Tuesday, November 23, 2010

"Blockade Billy" by Stephen King

Even the most diehard baseball fans don't know the true story of William "Blockade Billy" Blakely. He may have been the greatest player the game has ever seen, but today no one remembers his name. He was the first - and only - player to have his existence completely removed from the record books. Even his team is long forgotten, barely a footnote in the game's history. Every effort was made to erase any evidence that William Blakely played professional baseball, and with good reason. Blockade Billy had a secret darker than any pill or injection that might cause a scandal in sports today. His secret was much, much worse... and only Stephen King, the most gifted storyteller of our age, will be able to reveal the truth to the world, once and for all.

This is a special hardcover edition by Cemetery Dance of this never-before-published novella by King. Now, normally I really enjoy King's short works. This wasn't my favorite, though, and I think it's simply because of the subject matter - baseball. Not a sport I personally play or enjoy.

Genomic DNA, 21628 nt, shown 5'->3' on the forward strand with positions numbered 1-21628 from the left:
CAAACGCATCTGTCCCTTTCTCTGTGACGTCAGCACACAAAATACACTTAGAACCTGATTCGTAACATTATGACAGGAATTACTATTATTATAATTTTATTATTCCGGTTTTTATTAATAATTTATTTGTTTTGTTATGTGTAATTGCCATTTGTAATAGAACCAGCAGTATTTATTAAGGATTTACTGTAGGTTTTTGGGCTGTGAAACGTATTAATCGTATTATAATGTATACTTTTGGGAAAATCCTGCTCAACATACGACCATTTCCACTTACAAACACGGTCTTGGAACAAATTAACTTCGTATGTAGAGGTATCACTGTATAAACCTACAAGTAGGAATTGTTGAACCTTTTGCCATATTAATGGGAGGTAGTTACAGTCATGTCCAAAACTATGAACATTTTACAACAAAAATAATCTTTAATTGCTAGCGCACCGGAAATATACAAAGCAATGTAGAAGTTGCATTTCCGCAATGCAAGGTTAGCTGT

The style is nice, though, with the former equipment manager of the New Jersey Titans narrating to "Mr. King" as if King is a reporter. George Grantham ("Granny" to the players) has seen a lot in his time, but nothing like that summer in the 1950s when William Blockade was called up from the Iowa Cornhuskers after two accidents take the Titans' catchers out the game. Billy is a bit of an odd duck, talking to himself under his breath and parroting back whatever he's told. But the kid can catch, and he can hit - making him a double threat. Billy becomes good friends with Danny Dusen, the Titans' pitcher who is nearing 200 home runs. But there's definitely something not right about Billy, something spooky....

As I said, this is a well-written novella, but just not my cup of tea due to the fact that it's about baseball. I'm not very schooled on all the rules, and some of the lingo didn't make much sense to me. I got the gist of the story, though, and thankfully, it's pretty short. I did like the end, the King twist that explains what's off about Billy - classic King. My real beef with this is the price. If you run out and purchase this very small 112 page book, it will cost you $25 retail. Um, excuse me? That's the typical price for a full novel! Instead, look for it at your local library or search for the 144 page edition that's about $10 less. Unless you're a collector of Stephen King's work, in which case you'll probably want this particular Cemetery Dance version.

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